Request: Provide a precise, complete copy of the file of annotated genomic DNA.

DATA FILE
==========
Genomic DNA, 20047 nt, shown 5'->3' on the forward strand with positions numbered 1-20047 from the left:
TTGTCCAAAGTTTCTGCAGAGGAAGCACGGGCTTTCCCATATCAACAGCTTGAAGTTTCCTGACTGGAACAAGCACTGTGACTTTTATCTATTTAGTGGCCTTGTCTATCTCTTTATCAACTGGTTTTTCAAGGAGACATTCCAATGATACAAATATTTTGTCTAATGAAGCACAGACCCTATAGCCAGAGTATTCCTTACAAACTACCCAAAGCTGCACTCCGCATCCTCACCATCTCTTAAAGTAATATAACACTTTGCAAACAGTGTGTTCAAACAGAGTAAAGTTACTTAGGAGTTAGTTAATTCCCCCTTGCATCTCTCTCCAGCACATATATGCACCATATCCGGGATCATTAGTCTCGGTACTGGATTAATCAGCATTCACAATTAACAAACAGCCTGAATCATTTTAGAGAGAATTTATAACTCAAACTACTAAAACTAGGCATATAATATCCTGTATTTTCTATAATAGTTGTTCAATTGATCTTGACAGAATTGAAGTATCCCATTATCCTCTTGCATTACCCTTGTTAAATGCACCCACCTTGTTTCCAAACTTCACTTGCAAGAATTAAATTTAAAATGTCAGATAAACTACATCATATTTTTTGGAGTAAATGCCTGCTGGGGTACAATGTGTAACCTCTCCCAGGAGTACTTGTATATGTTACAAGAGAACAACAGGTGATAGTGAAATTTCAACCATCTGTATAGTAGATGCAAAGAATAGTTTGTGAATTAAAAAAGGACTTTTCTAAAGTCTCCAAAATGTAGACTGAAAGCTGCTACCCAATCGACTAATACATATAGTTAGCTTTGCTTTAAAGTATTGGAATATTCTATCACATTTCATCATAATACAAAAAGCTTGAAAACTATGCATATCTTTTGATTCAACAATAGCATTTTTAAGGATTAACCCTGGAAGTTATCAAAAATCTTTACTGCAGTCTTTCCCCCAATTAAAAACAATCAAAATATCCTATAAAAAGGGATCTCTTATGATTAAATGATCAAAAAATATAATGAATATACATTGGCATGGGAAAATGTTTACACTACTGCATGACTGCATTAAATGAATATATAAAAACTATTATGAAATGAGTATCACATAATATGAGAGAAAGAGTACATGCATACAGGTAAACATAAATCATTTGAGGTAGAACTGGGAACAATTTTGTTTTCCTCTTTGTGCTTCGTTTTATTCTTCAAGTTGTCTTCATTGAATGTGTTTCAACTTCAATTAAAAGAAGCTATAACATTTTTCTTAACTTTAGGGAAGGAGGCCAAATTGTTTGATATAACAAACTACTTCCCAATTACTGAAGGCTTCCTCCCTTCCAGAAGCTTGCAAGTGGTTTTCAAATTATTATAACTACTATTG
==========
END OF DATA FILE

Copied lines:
Genomic DNA, 20047 nt, shown 5'->3' on the forward strand with positions numbered 1-20047 from the left:
TTGTCCAAAGTTTCTGCAGAGGAAGCACGGGCTTTCCCATATCAACAGCTTGAAGTTTCCTGACTGGAACAAGCACTGTGACTTTTATCTATTTAGTGGCCTTGTCTATCTCTTTATCAACTGGTTTTTCAAGGAGACATTCCAATGATACAAATATTTTGTCTAATGAAGCACAGACCCTATAGCCAGAGTATTCCTTACAAACTACCCAAAGCTGCACTCCGCATCCTCACCATCTCTTAAAGTAATATAACACTTTGCAAACAGTGTGTTCAAACAGAGTAAAGTTACTTAGGAGTTAGTTAATTCCCCCTTGCATCTCTCTCCAGCACATATATGCACCATATCCGGGATCATTAGTCTCGGTACTGGATTAATCAGCATTCACAATTAACAAACAGCCTGAATCATTTTAGAGAGAATTTATAACTCAAACTACTAAAACTAGGCATATAATATCCTGTATTTTCTATAATAGTTGTTCAATTGATCTTGACAGAATTGAAGTATCCCATTATCCTCTTGCATTACCCTTGTTAAATGCACCCACCTTGTTTCCAAACTTCACTTGCAAGAATTAAATTTAAAATGTCAGATAAACTACATCATATTTTTTGGAGTAAATGCCTGCTGGGGTACAATGTGTAACCTCTCCCAGGAGTACTTGTATATGTTACAAGAGAACAACAGGTGATAGTGAAATTTCAACCATCTGTATAGTAGATGCAAAGAATAGTTTGTGAATTAAAAAAGGACTTTTCTAAAGTCTCCAAAATGTAGACTGAAAGCTGCTACCCAATCGACTAATACATATAGTTAGCTTTGCTTTAAAGTATTGGAATATTCTATCACATTTCATCATAATACAAAAAGCTTGAAAACTATGCATATCTTTTGATTCAACAATAGCATTTTTAAGGATTAACCCTGGAAGTTATCAAAAATCTTTACTGCAGTCTTTCCCCCAATTAAAAACAATCAAAATATCCTATAAAAAGGGATCTCTTATGATTAAATGATCAAAAAATATAATGAATATACATTGGCATGGGAAAATGTTTACACTACTGCATGACTGCATTAAATGAATATATAAAAACTATTATGAAATGAGTATCACATAATATGAGAGAAAGAGTACATGCATACAGGTAAACATAAATCATTTGAGGTAGAACTGGGAACAATTTTGTTTTCCTCTTTGTGCTTCGTTTTATTCTTCAAGTTGTCTTCATTGAATGTGTTTCAACTTCAATTAAAAGAAGCTATAACATTTTTCTTAACTTTAGGGAAGGAGGCCAAATTGTTTGATATAACAAACTACTTCCCAATTACTGAAGGCTTCCTCCCTTCCAGAAGCTTGCAAGTGGTTTTCAAATTATTATAACTACTATTG